Posted on

PACE 2018 Voluntary interviews

PACE 2018

PACE 2018 

Code C

Voluntary interviews

Pace 2018 CODE C contains updates for voluntary interviews, therefore we have created a summary of those changes. It’s hard to replace old knowledge with new. As a result, we’ve also included details on how they have been updated from the 2017 code.

There’s a lot to know so you can download a copy of the document for personal use here:  PACE Code C changes 2018 voluntary interviews

The Home Office has summarised the changes for voluntary suspect interviews. The changes comprise new and amended provisions which set out in full the rights, entitlements and safeguards that apply. When you are arranging for the interview to take place it sets out the procedure to be followed. The changes take account of concerns that some suspects might not realise that a voluntary interview is just as serious and important as being interviewed after arrest. This applies particularly when the interview takes place in the suspect’s own home rather than at a police station. The approach mirrors that which applies to detained suspects on arrival at the police station with the interviewer standing in for the custody officer. It requires the suspect to be informed of all their rights, entitlements and safeguards that will apply before they are asked to consent to the interview and to be given a notice to explain those matters. You can find the original document here.

Posted on

Vulnerable Definition – PACE Code C 2018

vulnerable person

PACE Code C 2018

Vulnerable persons definition

Introducing a new definition of vulnerable – Code C 2018 1.13(c)

‘Vulnerable’ applies to any person who, because of a mental health condition or mental disorder

(i) may have difficulty understanding or communicating effectively about the full implications for them of any procedures and processes connected with:

  • their arrest and detention; or (as the case may be)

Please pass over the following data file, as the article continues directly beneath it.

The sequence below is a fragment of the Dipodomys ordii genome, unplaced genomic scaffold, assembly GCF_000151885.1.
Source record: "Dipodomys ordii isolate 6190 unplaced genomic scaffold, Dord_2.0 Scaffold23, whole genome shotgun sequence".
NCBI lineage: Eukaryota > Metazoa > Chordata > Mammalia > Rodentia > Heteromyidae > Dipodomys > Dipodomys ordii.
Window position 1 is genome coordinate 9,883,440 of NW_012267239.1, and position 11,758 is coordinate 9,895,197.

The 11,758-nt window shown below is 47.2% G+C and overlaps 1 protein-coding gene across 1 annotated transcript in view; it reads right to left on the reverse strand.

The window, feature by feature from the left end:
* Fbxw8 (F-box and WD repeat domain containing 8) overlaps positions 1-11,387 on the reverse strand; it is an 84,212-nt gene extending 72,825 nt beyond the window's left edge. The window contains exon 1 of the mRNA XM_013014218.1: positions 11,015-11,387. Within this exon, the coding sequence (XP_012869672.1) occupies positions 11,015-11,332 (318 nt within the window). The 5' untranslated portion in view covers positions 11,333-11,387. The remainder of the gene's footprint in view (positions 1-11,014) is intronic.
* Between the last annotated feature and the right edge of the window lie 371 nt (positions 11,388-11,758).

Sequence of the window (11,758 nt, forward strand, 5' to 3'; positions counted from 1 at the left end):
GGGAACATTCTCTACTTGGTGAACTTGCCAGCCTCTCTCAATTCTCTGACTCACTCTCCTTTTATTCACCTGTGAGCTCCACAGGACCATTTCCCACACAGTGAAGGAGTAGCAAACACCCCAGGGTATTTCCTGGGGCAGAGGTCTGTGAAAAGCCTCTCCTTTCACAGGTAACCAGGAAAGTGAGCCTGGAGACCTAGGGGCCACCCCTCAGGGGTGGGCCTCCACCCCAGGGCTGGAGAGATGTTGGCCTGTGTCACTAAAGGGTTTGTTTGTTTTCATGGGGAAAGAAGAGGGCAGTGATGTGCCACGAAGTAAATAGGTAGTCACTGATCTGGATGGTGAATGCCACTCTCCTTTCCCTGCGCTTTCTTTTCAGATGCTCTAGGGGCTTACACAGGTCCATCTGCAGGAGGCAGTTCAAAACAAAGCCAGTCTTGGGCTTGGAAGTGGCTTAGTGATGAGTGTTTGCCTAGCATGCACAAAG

• their voluntary attendance at a police station or their presence elsewhere,

for the purpose of a voluntary interview; and

  • the exercise of their rights and entitlements.

(ii) does not appear to understand the significance of what they are told, of questions they are asked or of their replies;

(iii) appears to be particularly prone to:

  • becoming confused and unclear about their position;
  • providing unreliable, misleading or incriminating information without

knowing or wishing to do so;

  • accepting or acting on suggestions from others without consciously

knowing or wishing to do so; or

  • readily agreeing to suggestions or proposals without any protest or question.

A person may be vulnerable as a result of a having a mental health condition or mental disorder. Similarly, simply because an individual does not have, or is not known to have, any such condition or disorder, does not mean that they are not vulnerable for the purposes of this Code. It is therefore important that the custody officer in the case of a detained person or the officer investigating the offence in the case of a person who has not been arrested or detained, as appropriate, considers on a case by case basis, whether any of the factors described above might apply to the person in question. In doing so, the officer must take into account the particular circumstances of the individual and how the nature of the investigation might affect them and bear in mind that juveniles, by virtue of their age will always require an appropriate adult.

The Mental Health Act 1983 Code of Practice at page 26 describes the range of clinically recognised conditions which can fall within the meaning of mental disorder.

Posted on

Property